5 Questions with Angela Lennox, DVM

The “5 Questions with…” series is meant to promote upcoming sessions at AAHA’s Nashville conference that are sure to be popular and relevant topics. Learn a little more about the sessions that will be available for you and your team members to attend. AAHA Nashville 2017 takes place from March 30 – April 2. You can register on our website.

Angela Lennox, DVM, is Indiana’s only board certified exotic specialist and holds three specialty degrees: one in avian medicine and two in exotic companion medicine. She is an adjunct professor at Purdue University and practices at Avian Exotic Animal Clinic of Indianapolis. She currently serves on the board of directors of the Association of Avian Veterinarians.

Her sessions are available almost all day Saturday, April 1, featuring “Sedation & Anesthetic Protocols for High-Risk Exotic Mammals” and “Elective Altering for Exotic Companion Mammals: Techniques and Novel Approaches” in the morning. In the afternoon, she will be presenting “Approaches for Reproductive Disease in Pet Birds: Prevention & Treatment” and “ABVP Certification: Is It for You?"

Could you give me a brief background on your expertise on this topic?

I have practiced exclusively exotic animal medicine for over 20 years; our practice has been dedicated solely to exotic an unusual pets since 1992.

What is a key takeaway you hope people will get from your educational sessions?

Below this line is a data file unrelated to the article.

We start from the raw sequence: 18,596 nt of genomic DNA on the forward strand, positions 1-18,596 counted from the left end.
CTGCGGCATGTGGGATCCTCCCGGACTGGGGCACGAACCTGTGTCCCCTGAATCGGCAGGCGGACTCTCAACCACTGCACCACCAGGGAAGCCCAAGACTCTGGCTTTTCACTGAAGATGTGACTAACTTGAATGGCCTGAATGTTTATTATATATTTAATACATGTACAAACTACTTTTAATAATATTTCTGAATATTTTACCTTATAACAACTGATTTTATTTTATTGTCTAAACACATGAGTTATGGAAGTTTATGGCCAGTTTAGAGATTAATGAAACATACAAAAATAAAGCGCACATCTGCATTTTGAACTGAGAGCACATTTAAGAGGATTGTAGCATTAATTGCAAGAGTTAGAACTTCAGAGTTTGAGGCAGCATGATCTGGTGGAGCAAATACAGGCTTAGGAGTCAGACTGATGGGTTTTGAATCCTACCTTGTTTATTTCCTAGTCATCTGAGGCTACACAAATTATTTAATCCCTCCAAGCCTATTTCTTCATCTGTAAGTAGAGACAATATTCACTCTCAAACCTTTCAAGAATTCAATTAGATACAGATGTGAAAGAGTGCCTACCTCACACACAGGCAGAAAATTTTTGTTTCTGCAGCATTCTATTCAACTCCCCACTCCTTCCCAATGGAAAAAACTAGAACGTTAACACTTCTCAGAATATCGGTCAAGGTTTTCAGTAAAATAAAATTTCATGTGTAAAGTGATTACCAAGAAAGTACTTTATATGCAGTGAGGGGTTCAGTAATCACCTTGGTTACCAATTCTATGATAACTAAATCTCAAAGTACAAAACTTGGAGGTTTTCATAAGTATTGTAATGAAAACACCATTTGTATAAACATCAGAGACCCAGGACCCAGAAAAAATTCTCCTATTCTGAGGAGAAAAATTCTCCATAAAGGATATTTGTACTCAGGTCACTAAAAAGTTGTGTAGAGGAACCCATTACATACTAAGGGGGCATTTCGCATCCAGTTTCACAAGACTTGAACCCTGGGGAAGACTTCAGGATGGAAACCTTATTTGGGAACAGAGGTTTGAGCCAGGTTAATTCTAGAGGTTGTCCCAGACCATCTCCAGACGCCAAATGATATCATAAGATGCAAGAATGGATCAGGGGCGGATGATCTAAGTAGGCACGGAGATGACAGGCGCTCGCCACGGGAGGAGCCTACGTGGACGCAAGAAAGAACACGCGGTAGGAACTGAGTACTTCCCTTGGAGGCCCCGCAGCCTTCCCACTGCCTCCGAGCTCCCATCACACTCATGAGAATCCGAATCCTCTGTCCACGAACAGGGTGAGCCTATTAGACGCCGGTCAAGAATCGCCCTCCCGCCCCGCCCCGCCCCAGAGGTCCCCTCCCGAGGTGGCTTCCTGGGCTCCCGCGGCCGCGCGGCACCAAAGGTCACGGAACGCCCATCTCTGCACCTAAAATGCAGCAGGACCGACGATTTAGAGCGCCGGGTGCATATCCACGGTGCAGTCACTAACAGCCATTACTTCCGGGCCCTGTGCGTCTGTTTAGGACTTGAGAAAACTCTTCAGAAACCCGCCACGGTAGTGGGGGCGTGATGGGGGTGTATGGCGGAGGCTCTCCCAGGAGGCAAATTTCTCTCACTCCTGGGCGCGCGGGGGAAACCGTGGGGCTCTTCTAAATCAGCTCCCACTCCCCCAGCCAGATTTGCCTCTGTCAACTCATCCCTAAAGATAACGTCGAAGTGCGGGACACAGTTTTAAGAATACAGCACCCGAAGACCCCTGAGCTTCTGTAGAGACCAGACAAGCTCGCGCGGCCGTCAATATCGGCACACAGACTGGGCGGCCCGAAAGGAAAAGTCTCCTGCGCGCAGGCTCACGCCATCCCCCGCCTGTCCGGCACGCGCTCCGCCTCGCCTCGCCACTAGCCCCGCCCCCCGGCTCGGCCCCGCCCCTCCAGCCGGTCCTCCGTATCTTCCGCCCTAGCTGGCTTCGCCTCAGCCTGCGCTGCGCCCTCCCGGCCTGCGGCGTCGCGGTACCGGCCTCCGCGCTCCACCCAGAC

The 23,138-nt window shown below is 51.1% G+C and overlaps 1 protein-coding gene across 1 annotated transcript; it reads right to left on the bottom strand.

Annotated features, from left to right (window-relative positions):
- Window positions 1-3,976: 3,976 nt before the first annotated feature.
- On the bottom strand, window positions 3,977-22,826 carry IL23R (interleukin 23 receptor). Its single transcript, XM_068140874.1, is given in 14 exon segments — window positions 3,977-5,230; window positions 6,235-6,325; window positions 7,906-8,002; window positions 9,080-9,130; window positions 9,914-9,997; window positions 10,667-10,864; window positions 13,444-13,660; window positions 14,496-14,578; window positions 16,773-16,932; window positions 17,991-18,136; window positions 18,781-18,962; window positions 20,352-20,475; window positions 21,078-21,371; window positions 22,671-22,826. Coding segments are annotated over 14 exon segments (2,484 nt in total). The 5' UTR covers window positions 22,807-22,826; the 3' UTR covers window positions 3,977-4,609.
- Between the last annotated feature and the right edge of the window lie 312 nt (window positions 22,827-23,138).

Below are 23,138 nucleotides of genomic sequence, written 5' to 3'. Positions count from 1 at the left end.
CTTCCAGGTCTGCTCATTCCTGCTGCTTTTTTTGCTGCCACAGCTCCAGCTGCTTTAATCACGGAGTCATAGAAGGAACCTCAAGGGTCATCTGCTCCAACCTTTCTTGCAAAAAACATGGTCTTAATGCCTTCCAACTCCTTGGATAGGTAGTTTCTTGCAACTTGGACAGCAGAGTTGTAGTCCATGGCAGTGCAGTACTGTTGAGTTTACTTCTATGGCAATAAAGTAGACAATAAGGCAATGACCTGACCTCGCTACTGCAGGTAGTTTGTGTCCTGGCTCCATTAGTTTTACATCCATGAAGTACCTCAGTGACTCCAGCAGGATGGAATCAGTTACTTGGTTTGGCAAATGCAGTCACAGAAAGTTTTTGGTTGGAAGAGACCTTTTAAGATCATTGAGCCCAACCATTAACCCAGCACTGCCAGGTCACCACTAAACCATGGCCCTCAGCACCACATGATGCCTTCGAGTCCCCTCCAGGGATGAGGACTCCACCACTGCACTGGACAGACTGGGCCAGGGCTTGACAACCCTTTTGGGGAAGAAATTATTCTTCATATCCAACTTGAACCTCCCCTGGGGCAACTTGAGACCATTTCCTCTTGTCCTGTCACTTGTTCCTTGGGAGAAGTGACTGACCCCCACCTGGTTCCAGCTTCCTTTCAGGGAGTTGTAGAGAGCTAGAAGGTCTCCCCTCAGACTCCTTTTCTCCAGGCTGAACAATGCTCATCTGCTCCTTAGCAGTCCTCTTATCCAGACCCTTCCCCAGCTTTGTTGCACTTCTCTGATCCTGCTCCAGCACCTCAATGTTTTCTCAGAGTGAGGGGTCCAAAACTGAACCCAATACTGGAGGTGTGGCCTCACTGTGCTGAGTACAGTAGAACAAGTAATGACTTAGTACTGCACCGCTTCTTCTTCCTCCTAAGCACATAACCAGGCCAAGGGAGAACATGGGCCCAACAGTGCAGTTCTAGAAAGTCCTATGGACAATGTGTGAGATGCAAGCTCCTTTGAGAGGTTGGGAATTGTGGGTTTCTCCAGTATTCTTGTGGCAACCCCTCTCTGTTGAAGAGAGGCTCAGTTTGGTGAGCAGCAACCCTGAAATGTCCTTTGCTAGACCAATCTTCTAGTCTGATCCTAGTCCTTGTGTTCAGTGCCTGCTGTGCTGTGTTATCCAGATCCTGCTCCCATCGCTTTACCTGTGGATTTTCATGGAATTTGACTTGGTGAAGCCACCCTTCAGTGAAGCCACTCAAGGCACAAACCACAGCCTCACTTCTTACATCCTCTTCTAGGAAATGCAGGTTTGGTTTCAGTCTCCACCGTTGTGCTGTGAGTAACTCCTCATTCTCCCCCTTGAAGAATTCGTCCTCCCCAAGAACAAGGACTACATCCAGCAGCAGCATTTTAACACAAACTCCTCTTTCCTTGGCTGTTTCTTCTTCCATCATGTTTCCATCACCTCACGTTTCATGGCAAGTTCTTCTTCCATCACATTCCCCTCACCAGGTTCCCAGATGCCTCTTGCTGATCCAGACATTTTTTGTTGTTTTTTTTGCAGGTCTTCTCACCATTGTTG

I think an important thing to know is when to accept the exotic pet as a patient and when to refer. The quality of medicine has improved dramatically, and with the introduction of board certified specialists, the standards of care are much higher than in the past.  

What are you looking forward to about the educational experience at the conference?

I don't know of many AAHA certified exotics practices, so don't know a lot about the "culture" of AAHA. I love going to new conferences and meeting new faces; I expect this conference will be another wonderful experience.

What is the future of exotics treatment and where would you like to see it go?

Right now there is a lot of focus on discovering the many causes and triggers of reproductive disease in birds. There is a lot we don't know, and a systemic approach helps improve our ability to help these birds. We are also learning that not everyone should have parrots as pets, which can be disappointing.  

Other exciting topics are the expanding list of analgesics and anesthetics that are beneficial to exotics, in particular exotic mammals.

What’s a question you wish more people asked about your topic?

I wish more people would ask about specializing in exotic companion animals. We need more dedicated practitioners, internships, residencies and specialists.